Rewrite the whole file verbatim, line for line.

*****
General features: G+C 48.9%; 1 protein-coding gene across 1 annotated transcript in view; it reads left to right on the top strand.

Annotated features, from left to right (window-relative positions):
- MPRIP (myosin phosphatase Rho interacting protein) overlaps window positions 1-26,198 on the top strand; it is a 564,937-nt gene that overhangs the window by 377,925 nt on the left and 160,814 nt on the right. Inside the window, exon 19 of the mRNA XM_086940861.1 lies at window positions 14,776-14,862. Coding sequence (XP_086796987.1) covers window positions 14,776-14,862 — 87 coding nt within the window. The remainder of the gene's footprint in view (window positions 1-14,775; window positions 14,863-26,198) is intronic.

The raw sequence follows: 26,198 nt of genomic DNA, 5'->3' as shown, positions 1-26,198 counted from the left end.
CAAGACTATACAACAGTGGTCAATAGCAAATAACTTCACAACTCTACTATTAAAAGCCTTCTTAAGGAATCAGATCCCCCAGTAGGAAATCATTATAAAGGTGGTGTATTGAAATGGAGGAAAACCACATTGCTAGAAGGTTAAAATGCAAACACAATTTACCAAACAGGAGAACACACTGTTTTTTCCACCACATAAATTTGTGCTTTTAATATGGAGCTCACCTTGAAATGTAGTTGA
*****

General features: G+C 48.9%; 1 protein-coding gene across 1 annotated transcript in view; it reads left to right on the top strand.

Annotated features, from left to right (window-relative positions):
- MPRIP (myosin phosphatase Rho interacting protein) overlaps window positions 1-26,198 on the top strand; it is a 564,937-nt gene that overhangs the window by 377,925 nt on the left and 160,814 nt on the right. Inside the window, exon 19 of the mRNA XM_086940861.1 lies at window positions 14,776-14,862. Coding sequence (XP_086796987.1) covers window positions 14,776-14,862 — 87 coding nt within the window. The remainder of the gene's footprint in view (window positions 1-14,775; window positions 14,863-26,198) is intronic.

The raw sequence follows: 26,198 nt of genomic DNA, 5'->3' as shown, positions 1-26,198 counted from the left end.
CAAGACTATACAACAGTGGTCAATAGCAAATAACTTCACAACTCTACTATTAAAAGCCTTCTTAAGGAATCAGATCCCCCAGTAGGAAATCATTATAAAGGTGGTGTATTGAAATGGAGGAAAACCACATTGCTAGAAGGTTAAAATGCAAACACAATTTACCAAACAGGAGAACACACTGTTTTTTCCACCACATAAATTTGTGCTTTTAATATGGAGCTCACCTTGAAATGTAGTTGA